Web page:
Is it wise to prepay deductible taxes? Paying 4th quarter estimated taxes before December 31 is a standard piece of the year-end tax planning toolkit. Sometimes taxpayers go further and pay in December all of their taxes that would be due in the following April. Is it wise to pay all of your taxes 3 1/2 months early to move a deduction up a year?
The first question you have to answer, with regard to payments of state and local taxes deductible on your federal return, is whether you will be paying alternative minimum tax this year or next year. For example, a taxpayer with an unusual lump of income this year who waits until next year to pay state taxes may trigger AMT next year, wasting those state tax deductions. On the other side of the coin, taxpayers who are in AMT this year get no value from prepaying deductible taxes, so they might as well put the money to work until the taxes are due.
If the taxes are just as deductible in either year, it’s a time value of money question. What is the present value of spending a dollar now to get a fraction of that back as a tax benefit a year earlier? I’ve run some numbers, using the top Iowa marginal tax rate and the rates at the different federal brackets:
This shows a benefit at all brackets from prepaying estimates due in January, but prepaying taxes due in April only makes sense at higher brackets, and it never works to prepay September property taxes in the prior year if AMT is not a factor.
This is another installment of our 2015 year-end planning tips series.
Think Progress is an openly partisan agitation outfit, so we shouldn’t expect it to know much about taxes. Still, it is a regular source of talking points for a certain breed of politicians who promise to spend everything on everyone, all to be paid for by someone else. That makes it worthwhile to occasionally correct it for saying something half-baked like this (my emphasis):
There may be some truth to the, as no one has accused Apple of doing anything illegal. But while Cook has advocated for lowering the corporate tax rate and closing loopholes, corporate taxes are already a shrinking portion of the government’s revenue, getting replaced instead by payroll taxes paid by working people.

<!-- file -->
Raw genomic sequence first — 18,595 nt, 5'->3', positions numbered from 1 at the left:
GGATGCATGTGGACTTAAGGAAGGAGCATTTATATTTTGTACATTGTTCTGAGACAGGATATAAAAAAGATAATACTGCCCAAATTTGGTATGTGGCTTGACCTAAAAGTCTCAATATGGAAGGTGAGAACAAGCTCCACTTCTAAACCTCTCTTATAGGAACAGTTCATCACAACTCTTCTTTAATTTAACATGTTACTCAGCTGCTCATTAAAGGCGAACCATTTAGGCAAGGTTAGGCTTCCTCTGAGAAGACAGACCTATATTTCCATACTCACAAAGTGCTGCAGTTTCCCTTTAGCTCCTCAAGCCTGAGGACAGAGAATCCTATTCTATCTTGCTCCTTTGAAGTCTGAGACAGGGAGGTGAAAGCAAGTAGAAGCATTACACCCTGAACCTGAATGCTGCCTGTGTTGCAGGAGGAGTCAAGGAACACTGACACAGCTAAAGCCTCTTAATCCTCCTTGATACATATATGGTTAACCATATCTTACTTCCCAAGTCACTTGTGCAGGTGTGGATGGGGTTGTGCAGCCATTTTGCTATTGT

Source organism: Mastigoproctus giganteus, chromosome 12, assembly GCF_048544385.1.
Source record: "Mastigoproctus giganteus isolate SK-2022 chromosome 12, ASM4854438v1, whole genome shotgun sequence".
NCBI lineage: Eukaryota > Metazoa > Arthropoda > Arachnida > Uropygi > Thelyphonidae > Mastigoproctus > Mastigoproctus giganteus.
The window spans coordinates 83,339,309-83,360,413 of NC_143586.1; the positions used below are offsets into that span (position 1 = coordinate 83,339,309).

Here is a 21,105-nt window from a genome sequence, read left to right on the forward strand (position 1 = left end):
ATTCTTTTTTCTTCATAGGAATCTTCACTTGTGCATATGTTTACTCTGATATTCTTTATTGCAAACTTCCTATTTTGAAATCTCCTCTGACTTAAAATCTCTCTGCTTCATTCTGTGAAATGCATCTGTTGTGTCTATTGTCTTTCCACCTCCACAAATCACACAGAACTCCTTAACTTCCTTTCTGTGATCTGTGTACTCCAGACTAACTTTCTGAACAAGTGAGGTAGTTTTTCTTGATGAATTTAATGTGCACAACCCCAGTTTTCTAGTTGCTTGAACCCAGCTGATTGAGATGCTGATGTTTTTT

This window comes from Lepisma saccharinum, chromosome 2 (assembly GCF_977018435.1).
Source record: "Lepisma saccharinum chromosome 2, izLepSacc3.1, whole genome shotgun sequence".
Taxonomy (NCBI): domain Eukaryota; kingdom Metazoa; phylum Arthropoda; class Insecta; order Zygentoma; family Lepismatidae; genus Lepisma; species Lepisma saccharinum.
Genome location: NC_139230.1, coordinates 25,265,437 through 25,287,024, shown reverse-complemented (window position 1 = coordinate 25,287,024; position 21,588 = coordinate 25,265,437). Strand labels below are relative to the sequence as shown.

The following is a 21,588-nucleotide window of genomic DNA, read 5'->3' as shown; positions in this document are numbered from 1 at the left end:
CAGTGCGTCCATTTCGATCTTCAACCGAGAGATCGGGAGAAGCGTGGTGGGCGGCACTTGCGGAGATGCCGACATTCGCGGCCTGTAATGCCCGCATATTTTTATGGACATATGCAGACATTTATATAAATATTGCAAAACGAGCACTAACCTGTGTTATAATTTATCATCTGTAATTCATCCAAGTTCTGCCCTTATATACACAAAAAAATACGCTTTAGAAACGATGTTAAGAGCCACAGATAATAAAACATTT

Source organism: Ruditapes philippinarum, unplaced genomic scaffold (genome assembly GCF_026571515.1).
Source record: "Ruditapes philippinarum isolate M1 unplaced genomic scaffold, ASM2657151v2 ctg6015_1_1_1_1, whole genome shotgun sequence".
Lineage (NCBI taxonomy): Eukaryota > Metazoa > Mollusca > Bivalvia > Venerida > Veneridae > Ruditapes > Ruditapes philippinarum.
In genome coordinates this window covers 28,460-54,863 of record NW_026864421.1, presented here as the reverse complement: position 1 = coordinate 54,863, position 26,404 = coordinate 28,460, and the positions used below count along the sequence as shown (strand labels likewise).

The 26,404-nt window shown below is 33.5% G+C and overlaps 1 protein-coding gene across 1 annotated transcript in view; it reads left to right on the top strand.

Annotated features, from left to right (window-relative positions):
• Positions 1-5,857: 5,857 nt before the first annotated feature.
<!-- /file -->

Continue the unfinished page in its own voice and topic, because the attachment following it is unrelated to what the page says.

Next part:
Yes, corporate taxes are a shrinking portion of government revenue. But it’s not because the corporate tax law has suddenly become lax. It’s because most businesses are no longer taxable as corporations in the first place.
The 1986 tax reforms made it sensible for most closely-held businesses to be partnerships or S corporations. Unlike C corporations, which pay corporation taxes, these “pass-through entities” don’t pay taxes; instead, the income is reported on their owners’ 1040s.
Think Progress says the C corporation taxes are being replaced by “payroll taxes on working people.” That’s demonstrably wrong. C corporation taxes are being supplanted by business taxes paid on 1040s, which are generally paid at high tax brackets. Perhaps Think Progress has developed a strange new respect for hard-working high-bracket individuals.
Cracking down on C corporations, as Think Progress advocates, will do nothing but confirm the trend away from C corporation taxation. I suppose then they’ll just continue the beatings until morale improves.
Related: Individual Tax Rates Also Impact Business Activity Due to High Number of Pass-Throughs (Scott Hodge, Alex Raut)
WOWT.com, Former Omaha IRS Agent Arrested for Tax Fraud Scheme. And yet we are told that these people need to regulate preparers to stop tax fraud.
Jared Walczak, States Lag Behind Federal Government on Small Business Expensing (Tax Policy Blog). “Forty-five states and the District of Columbia allow first-year expensing of small business capital investment under Section 179. Of those, thirty-four states are in conformity with the now-permanent $500,000 federal expensing level.”
Annette Nellen, Top Ten Items of Tax Policy Interest for 2015 – #3. Thoughts on the Quill decision.
Jack Townsend, U.S. Taxpayer Seeks Declaratory Judgment that Goevernment Must Prove Willfulness for the FBAR Willful Penalty by Clear and Convincing Evidence. Given the stakes, it seems only fair, but the IRS prefers to be able to cause financial ruin with cloudy and unconvincing evidence.
Jason Dinesen, From the Archives: Taxpayer Identity Theft, Part 2
Jim Maule asks Is the Soda Tax a Revenue Grab or a Worthwhile Health Benefit? I say its a revenue grab combined with moral preening.
Stephen Olsen, Summary Opinions for November (Procedurally Taxing). A roundup of tax procedure headlines.
Robert Wood, 5 Things To Know About Year-End’s Massive Tax Bill
Tony Nitti, Moving? Don’t Forget The Tax Deduction. “At 23 years old I packed up my life, and in a move made popular by members of the witness protection program, fled New Jersey for the quiet of the Colorado mountains.”
Robert D. Flach talks about priorities in A YEAR-END TAX QUESTION FROM A CLIENT
Cheer up! Social Security is Still Going Broke (Arnold Kling)
TaxProf, The IRS Scandal, Day 958
Thanks a bunch, Prof. Avi-Yonah. CBS News: Vanguard Investors, Your Fund Fees Could Quadruple If Michigan Tax Prof Reuven Avi-Yonah Is Right (TaxProf). A great example of how with a little corporation-bashing, busybody do-gooders would screw millions of small investors.
Holiday Giving News from the Profession. This Flask-Calculator Is the Perfect Gift for the Accountant Who Drinks Everything (Caleb Newquist, Going Concern)